James Comey

The Russia Show

by Kevin Kelton

The other day on MSNBC’s “The Beat with Ari Melber,” HuffPost Editorial Director Howard Fineman said that he doesn’t think Special Counsel Robert Mueller will be able to make a case for obstruction of justice against the president, but he does think Mueller has a strong case for collusion. One hour later on the same network, former RNC Chairman Michael Steele told Chris Matthews that he doesn’t think Mueller can make a case for collusion, but does have strong one for obstruction.

Two knowledgeable political experts, two opposite opinions.

The truth is that when it comes to the Trump-Russia investigation, no one but Mueller and his top deputies knows anything. Not you, not me, not the TV experts. Yet Facebookers on both sides of the partisan seesaw keep spouting nonsense about it with absolute certainty.

One of my favorite silly talking points is, “Collusion is not a crime.” This comment is laughable for its utter lack of legal context. It’s true, if you and I collude to get the best price on a used car, that is not a crime. But if we collude to steal the car, it is. Collusion to commit a crime is called “conspiracy,” and yes, it’s very much against the law. Don’t believe me? See here and here.

Another ludicrous argument is, “There isn’t one shred of evidence supporting collusion.” Actually, there’s a whole bunch. First, you have the Don Jr. June 9 Trump Tower meeting, which was shown in texts to be about meeting with Russian nationals to get and use stolen Hillary Clinton emails with the express goal of changing the outcome of a U.S. presidential election. Second, you have the candidate himself asking Russia on national television to hack (i.e., steal) and publish private citizens’ emails with the express intent of affecting the outcome of the election. He even promised a quid pro quo by saying, “I think you will probably be rewarded mightily by our press.”

Think of it this way: a man involved in a contentious divorce goes into a crowded restaurant and says for everyone to hear, “I’m urging someone to break my ex-wife’s legs. I think you’ll be rewarded mightily for it.” A few days later his wife turns up beaten with a broken leg and broken arm. Don’t you think that is evidence of his complicity in the act? It may not be enough to convict him by itself, but along with other evidence it creates a powerful argument for his guilt.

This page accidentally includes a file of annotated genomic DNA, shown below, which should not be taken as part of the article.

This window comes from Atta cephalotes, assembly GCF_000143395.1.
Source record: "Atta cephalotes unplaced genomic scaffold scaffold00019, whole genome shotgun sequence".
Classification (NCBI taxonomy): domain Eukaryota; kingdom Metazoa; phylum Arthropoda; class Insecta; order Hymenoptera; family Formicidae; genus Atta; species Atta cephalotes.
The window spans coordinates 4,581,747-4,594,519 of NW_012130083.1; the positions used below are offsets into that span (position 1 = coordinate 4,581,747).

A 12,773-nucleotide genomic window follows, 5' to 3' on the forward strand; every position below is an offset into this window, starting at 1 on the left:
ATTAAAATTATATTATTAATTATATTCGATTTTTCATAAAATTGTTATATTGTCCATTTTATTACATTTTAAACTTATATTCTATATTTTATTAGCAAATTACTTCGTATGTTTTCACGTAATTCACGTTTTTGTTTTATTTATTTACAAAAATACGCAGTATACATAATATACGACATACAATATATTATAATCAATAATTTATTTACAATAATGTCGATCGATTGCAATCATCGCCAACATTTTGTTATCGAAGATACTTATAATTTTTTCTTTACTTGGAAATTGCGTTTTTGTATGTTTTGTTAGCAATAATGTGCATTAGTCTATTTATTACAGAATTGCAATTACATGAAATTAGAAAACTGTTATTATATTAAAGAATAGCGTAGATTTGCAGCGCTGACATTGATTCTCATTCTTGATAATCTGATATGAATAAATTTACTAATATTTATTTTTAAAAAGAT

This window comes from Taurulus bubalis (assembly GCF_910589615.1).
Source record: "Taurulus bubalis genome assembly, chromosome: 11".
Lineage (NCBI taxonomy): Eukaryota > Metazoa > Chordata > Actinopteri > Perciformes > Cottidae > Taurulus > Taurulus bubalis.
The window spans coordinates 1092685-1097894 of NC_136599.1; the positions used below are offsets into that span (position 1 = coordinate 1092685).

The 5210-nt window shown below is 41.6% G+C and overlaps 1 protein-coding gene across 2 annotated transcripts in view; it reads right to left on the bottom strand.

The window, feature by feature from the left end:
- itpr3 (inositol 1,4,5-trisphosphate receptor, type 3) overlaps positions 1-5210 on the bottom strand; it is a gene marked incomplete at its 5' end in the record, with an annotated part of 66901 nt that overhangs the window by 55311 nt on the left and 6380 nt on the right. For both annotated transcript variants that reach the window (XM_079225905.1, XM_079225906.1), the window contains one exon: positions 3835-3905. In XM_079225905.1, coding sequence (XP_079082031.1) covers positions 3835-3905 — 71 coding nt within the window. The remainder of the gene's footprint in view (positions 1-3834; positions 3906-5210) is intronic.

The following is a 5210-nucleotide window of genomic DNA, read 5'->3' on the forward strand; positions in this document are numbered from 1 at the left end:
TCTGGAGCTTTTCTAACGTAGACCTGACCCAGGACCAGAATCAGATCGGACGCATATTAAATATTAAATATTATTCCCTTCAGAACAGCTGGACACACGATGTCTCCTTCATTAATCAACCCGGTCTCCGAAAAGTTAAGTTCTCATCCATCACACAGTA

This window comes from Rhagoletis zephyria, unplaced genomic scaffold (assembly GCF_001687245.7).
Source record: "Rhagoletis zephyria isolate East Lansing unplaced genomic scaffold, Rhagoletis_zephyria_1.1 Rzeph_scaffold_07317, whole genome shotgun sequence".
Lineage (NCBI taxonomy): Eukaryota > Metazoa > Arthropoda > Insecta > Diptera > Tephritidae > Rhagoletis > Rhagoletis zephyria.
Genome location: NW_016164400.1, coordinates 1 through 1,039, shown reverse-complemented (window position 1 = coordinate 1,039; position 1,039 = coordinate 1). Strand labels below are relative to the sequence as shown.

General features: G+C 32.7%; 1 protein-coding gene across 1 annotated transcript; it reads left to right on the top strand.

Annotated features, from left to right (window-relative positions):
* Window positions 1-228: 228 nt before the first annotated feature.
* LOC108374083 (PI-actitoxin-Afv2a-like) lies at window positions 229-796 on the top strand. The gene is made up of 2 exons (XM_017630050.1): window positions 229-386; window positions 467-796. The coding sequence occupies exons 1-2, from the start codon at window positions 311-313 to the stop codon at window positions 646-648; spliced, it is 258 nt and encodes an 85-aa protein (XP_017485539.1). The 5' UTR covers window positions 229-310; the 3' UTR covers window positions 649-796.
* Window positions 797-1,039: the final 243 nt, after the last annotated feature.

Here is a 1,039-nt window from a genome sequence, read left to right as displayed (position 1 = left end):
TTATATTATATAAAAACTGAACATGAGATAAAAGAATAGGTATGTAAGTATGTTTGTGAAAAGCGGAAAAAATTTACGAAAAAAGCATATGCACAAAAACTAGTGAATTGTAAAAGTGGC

On the liberal side, my favorite gibberish is that Trump’s cabinet may soon invoke the 25th Amendment. Think about it. Let’s just say for a moment that someone, say Rex Tillerson, was secretly considering it. Who would he whisper it to? Ben Carson? Betsy DeVos? Steve Mnuchin? Sonny Perdue? Wilber Ross? Every one of them would run to the Oval Office to report the traitor in a heartbeat. Go find me four Trump Cabinet appointees you think would support this kind of unprecedented American coup d’état, let alone eight. It’s preposterous. Trump is ready to jail Hillary Clinton for her purported crimes against America. What do you think he’d do to a handful of treasonous ex-Cabinet plotters?

But I think my favorite argument is, “Who cares if Russia stole the DNC emails? Isn’t the content of what’s in them more important?” The simple answer is, no.

Because an election campaign should be based on relatively equal transparency, especially where private material is concerned. If I can see and review one candidate’s tax returns, I should be able to see and review the others’. If I can get my hands on one candidate’s medical records, I should get them for both. If I can view one candidate’s criminal conviction record, it’s only fair to make the other’s public as well. Judging one candidate on personal information that the other one doesn’t have to release is fundamentally unfair.